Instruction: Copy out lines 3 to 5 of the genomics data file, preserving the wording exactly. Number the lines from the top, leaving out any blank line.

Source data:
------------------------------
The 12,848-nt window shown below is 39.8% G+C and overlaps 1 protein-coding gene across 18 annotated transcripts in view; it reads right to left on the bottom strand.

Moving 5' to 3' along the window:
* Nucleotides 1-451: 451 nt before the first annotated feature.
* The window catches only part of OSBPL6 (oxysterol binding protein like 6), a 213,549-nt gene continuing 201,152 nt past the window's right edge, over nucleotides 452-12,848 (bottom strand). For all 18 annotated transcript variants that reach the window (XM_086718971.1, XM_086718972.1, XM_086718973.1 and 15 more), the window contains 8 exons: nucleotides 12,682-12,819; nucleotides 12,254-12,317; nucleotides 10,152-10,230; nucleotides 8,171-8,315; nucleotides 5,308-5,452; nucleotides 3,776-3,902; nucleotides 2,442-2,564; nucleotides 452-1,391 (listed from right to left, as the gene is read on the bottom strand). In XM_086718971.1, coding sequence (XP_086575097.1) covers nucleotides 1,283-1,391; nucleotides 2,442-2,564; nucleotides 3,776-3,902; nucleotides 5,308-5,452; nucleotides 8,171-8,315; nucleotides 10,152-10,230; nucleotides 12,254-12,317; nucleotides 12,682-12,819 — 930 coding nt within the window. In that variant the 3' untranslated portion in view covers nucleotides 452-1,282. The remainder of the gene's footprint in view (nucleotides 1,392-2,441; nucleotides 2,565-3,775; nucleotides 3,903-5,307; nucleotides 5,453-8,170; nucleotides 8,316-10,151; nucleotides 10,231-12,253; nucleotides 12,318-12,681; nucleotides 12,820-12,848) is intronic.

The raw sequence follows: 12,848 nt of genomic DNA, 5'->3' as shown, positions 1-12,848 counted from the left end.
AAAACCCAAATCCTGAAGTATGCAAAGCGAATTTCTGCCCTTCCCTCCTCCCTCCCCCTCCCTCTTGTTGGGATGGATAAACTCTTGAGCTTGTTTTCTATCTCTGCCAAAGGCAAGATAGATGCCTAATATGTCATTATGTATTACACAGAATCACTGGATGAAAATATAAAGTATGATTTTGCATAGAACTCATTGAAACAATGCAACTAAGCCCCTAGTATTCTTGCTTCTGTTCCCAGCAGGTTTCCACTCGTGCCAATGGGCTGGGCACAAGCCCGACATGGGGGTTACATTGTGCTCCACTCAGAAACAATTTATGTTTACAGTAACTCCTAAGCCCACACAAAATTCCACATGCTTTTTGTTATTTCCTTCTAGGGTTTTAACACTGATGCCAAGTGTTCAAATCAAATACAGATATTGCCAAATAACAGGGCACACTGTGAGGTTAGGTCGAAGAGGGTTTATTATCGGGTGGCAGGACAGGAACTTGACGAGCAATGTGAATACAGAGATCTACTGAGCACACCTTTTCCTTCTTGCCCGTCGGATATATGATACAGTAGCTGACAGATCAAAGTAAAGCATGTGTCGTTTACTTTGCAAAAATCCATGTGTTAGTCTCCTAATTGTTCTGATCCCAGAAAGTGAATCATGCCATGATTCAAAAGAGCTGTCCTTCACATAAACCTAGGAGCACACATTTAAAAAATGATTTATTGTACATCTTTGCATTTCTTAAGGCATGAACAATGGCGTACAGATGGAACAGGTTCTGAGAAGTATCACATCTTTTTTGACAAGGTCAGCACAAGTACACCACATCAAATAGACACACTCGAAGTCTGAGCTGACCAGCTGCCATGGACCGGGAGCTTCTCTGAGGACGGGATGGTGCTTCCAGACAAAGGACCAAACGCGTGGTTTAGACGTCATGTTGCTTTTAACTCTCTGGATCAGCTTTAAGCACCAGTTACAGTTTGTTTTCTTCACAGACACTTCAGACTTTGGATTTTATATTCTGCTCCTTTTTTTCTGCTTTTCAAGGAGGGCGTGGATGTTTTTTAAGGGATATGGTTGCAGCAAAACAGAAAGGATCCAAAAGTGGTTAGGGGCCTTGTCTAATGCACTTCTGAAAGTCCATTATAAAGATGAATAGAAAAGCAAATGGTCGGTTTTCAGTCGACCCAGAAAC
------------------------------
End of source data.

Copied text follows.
* Nucleotides 1-451: 451 nt before the first annotated feature.
* The window catches only part of OSBPL6 (oxysterol binding protein like 6), a 213,549-nt gene continuing 201,152 nt past the window's right edge, over nucleotides 452-12,848 (bottom strand). For all 18 annotated transcript variants that reach the window (XM_086718971.1, XM_086718972.1, XM_086718973.1 and 15 more), the window contains 8 exons: nucleotides 12,682-12,819; nucleotides 12,254-12,317; nucleotides 10,152-10,230; nucleotides 8,171-8,315; nucleotides 5,308-5,452; nucleotides 3,776-3,902; nucleotides 2,442-2,564; nucleotides 452-1,391 (listed from right to left, as the gene is read on the bottom strand). In XM_086718971.1, coding sequence (XP_086575097.1) covers nucleotides 1,283-1,391; nucleotides 2,442-2,564; nucleotides 3,776-3,902; nucleotides 5,308-5,452; nucleotides 8,171-8,315; nucleotides 10,152-10,230; nucleotides 12,254-12,317; nucleotides 12,682-12,819 — 930 coding nt within the window. In that variant the 3' untranslated portion in view covers nucleotides 452-1,282. The remainder of the gene's footprint in view (nucleotides 1,392-2,441; nucleotides 2,565-3,775; nucleotides 3,903-5,307; nucleotides 5,453-8,170; nucleotides 8,316-10,151; nucleotides 10,231-12,253; nucleotides 12,318-12,681; nucleotides 12,820-12,848) is intronic.

The raw sequence follows: 12,848 nt of genomic DNA, 5'->3' as shown, positions 1-12,848 counted from the left end.